ACF Emergency Humanitarian Team Dispatched to Libya-Tunisia Border
UPDATE: March 6, 2011—As the Libyan conflict continues, humanitarian agencies such as Action Against Hunger | ACF International are preparing for a potential new influx of displaced populations in the coming days. Action Against Hunger's teams continue to prioritize public health and sanitation in the makeshift camp of Chouchen along the Libyan-Tunisian border (five miles from Ras Jedir), which currently houses some 14,000 refugees of various nationalities awaiting repatriation to their countries of origin.
Concerned with unsanitary conditions in the camp, Action Against Hunger has organized “cash-for-work” programs by outfitting groups of refugees with sanitary equipment and cleaning materials to help collect and dispose of human waste. Action Against Hunger is also overseeing the construction of latrines along the border, which are being built in anticipation of possible “new waves of displacement if the conflict continues to rage,” according to Juanjo Tarrés, Action Against Hunger's emergency logistician in Libya.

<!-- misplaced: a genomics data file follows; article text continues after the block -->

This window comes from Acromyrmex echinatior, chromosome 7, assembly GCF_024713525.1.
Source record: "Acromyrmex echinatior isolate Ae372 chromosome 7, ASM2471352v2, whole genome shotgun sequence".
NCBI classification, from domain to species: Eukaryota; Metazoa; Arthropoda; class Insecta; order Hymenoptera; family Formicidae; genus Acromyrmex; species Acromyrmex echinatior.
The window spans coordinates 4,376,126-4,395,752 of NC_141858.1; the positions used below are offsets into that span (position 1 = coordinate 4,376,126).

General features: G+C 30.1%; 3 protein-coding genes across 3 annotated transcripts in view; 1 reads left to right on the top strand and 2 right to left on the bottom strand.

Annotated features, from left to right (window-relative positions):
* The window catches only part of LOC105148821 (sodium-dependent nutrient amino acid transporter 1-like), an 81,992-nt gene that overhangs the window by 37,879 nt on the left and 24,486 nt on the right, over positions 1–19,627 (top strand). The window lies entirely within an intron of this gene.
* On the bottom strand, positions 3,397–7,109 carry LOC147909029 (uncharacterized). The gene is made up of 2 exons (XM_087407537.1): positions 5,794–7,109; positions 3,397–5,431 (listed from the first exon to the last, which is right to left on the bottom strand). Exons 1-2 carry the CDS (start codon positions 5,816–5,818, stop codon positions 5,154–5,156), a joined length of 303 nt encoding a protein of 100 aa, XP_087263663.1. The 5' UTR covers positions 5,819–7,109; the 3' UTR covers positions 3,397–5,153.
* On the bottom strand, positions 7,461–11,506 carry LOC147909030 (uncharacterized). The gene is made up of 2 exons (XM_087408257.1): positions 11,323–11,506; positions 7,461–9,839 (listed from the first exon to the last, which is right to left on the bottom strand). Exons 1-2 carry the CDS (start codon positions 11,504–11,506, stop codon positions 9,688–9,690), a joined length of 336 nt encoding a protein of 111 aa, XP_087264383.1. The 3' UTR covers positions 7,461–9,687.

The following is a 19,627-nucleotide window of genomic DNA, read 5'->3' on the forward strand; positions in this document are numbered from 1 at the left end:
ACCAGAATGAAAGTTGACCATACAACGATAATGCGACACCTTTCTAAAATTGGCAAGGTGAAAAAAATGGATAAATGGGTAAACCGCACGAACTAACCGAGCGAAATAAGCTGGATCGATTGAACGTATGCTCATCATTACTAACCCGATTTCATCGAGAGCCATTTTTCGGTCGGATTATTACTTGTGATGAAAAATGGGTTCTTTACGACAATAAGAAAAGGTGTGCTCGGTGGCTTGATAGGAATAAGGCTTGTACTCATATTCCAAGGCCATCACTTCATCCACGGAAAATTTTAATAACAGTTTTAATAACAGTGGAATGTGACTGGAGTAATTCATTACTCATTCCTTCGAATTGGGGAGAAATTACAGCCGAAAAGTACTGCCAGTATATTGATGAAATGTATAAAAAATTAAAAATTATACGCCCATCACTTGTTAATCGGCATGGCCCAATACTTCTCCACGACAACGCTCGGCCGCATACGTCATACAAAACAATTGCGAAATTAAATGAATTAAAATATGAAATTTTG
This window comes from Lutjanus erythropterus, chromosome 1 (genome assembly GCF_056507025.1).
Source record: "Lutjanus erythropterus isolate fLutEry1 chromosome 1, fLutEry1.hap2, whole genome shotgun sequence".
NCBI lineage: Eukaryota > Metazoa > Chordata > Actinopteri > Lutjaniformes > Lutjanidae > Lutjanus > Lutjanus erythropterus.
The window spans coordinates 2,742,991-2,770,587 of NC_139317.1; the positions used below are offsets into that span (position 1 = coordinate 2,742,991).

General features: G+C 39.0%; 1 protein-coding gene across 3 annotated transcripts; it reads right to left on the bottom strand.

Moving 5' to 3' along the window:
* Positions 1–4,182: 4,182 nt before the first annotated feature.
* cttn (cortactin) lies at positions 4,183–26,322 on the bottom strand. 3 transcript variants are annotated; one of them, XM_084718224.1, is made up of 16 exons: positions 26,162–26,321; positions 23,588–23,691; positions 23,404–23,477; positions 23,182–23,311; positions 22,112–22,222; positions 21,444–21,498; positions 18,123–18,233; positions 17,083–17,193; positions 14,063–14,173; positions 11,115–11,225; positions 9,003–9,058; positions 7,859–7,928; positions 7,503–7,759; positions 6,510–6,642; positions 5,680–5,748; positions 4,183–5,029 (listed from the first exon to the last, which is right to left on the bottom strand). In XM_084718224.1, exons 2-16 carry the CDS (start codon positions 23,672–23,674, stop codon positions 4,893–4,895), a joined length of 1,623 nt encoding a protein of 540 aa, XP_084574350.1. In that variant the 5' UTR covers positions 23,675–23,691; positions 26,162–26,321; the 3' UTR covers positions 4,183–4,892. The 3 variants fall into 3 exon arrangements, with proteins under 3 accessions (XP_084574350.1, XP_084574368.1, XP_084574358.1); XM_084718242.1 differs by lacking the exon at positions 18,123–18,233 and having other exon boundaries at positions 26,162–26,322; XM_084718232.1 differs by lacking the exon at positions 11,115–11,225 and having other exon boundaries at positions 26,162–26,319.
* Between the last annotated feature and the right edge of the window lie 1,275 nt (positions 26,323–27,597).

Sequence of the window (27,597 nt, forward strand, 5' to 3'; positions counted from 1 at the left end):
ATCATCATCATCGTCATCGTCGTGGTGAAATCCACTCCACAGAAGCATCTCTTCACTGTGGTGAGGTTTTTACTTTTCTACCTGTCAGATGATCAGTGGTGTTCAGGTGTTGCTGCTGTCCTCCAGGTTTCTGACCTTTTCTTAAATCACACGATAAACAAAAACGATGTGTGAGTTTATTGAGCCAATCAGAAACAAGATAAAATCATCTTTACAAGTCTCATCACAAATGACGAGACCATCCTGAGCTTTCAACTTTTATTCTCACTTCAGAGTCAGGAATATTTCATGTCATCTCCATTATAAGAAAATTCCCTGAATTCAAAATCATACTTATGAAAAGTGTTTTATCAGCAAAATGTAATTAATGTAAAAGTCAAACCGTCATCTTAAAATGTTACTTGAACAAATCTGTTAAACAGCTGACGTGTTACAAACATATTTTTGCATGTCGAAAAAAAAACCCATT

While insecurity in the makeshift camps is not currently a problem, concerns abound about what may be happening to civilians elsewhere in Libya—in areas off limits to international aid agencies—and how the humanitarian landscape may shift if the conflict broadens in the coming days.
Madrid, Spain—As thousands flee to Tunisia from escalating violence in Libya, Action Against Hunger | ACF International has dispatched an emergency team to evaluate the urgent food, water, and sanitation needs of the displaced population—a team composed of specialists in water and sanitation, food security, and disaster response.
"The influx of people to the border between Libya and Tunisia is increasing by thousands every day," said Javier Perez, who heads the emergency team responding to the crisis. "Action Against Hunger, with funding from the Spanish Agency for International Development Cooperation and Caja Madrid, will coordinate with various UN agencies in areas where this situation has become critical."